TLRs can act alone or heterodimerize to create specific responses to a given stimuli. All TLRs except TLR3 signal through the adaptive protein Myd88, which leads to the induction of NF-κB and the release of cytokines, such as IL-1β, TNF-α, and IL-12. Conversely, TLR3 cannot activate Myd88 but signals through a TRIF-dependent pathway, Ipatasertib manufacturer leading to the induction of IRF3 and the production of other cytokines, such as IFNβ. TLR4 can also signal through TRIF with the help of the adaptor protein TRAM. Both Myd88 and TRIF-dependent signaling pathways can also engage
mitogen-associated protein kinase (MAPK) pathways, including ERK1/2, p38, and JNK, which lead to the stimulation of cell growth and
the induction of inflammatory cytokine production (Brown et al., 2011). For an in-depth review of TLR pathways, the reader can consult Hanke and Kielian (2011) and Rivest (2009). A function for NLRs in neuroinflammation is a rather recent discovery. Mostly known for their functions in the spleen and lymph nodes, there is much still to learn of their roles in the CNS. Among the 21 members of the NLR family, NLRP1-3, NLRP6, NLRP10, NOD1, Bioactive Compound Library and NOD2 show the highest level of expression in the CNS, mostly in microglia but also in astrocytes, oligodendrocytes, neurons, and endothelial cells for some subtypes (Rosenzweig et al., 2011). almost Among these, NLRP3 and NOD2 have been the most studied so far because of their implication in autoinflammatory diseases of the CNS (Deane et al., 2012). NOD2 can respond to muramyl dipeptide (MDP, a PAMP from bacterial cell walls) and viral ssRNA (Ribes et al., 2012). NOD2 activates NF-κB transcription through the adaptor protein RICK, which leads to the production of proinflammatory cytokines in response to MDP (Ribes et al., 2012). In response to viral ssRNA, NOD2 activates the IRF3 transcription factor with the MAVS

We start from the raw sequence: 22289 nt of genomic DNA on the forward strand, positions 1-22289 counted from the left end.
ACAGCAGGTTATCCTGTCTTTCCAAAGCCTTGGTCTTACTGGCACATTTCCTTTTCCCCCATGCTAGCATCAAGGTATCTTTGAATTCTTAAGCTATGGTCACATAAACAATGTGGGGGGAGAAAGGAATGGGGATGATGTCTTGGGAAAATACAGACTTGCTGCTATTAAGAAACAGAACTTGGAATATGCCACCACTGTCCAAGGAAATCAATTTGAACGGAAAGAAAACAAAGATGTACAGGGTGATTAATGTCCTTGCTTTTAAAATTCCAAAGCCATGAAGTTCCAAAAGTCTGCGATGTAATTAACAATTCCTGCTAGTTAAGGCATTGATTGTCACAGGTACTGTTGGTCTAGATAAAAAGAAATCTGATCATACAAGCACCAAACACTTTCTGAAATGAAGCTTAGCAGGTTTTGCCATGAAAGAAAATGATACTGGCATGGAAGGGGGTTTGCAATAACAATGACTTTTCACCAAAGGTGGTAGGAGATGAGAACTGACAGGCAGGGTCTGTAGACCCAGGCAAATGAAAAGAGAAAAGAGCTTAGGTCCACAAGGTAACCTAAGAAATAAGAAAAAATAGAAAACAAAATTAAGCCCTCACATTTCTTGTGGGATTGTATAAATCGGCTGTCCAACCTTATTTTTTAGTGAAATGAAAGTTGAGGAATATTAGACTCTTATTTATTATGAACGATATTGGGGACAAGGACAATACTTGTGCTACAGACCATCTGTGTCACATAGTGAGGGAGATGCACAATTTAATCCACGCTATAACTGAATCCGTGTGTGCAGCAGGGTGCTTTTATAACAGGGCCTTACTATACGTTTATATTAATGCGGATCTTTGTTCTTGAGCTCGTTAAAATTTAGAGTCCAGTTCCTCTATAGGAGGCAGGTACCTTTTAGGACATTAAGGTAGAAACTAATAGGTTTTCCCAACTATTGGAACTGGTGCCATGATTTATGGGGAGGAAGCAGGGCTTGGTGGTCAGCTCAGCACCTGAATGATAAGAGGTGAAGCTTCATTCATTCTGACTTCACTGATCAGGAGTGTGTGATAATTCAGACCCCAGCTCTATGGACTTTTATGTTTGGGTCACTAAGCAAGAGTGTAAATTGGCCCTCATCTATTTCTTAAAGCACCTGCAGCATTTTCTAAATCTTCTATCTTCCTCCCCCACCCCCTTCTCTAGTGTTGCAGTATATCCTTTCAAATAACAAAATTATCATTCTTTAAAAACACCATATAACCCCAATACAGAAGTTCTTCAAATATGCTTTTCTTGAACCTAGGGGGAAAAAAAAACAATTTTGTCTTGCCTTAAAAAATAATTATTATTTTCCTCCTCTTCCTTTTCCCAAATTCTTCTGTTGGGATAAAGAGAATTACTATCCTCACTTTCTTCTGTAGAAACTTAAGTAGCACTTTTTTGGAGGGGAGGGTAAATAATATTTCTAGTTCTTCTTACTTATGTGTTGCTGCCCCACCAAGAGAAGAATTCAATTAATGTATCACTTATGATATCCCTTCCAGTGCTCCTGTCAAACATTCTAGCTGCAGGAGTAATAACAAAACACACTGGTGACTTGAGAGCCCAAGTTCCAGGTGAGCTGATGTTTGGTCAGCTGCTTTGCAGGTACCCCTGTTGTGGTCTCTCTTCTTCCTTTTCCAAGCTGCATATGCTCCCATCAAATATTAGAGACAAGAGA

adaptor protein, leading to the release of type 1 interferons (Strober and Watanabe, 2011). NLRP3 is normally in a repressed state, bound to specific chaperone proteins. The presence of an array of different signals can liberate and therefore activate NLRP3. Such signals include PAMPs, DAMPs, and intact pathogens (Zambetti et al., 2012). Upon its release, NLRP3 activates the inflammasome, a complex of proteins that includes caspase-1, leading to the release of active IL-1β from a precursor (Zambetti et al., 2012). The final type of pattern recognition receptors, RIG-1-like receptors, is geared toward the recognition of viral nucleic acids in the cytoplasm (Creagh and O’Neill, 2006). Three members of this family have been described so far: retinoic acid-induced gene 1 (RIG-1), melanoma differentiation-associated gene 5 (MDA5), and laboratory of genetics and physiology 2 (LGP2).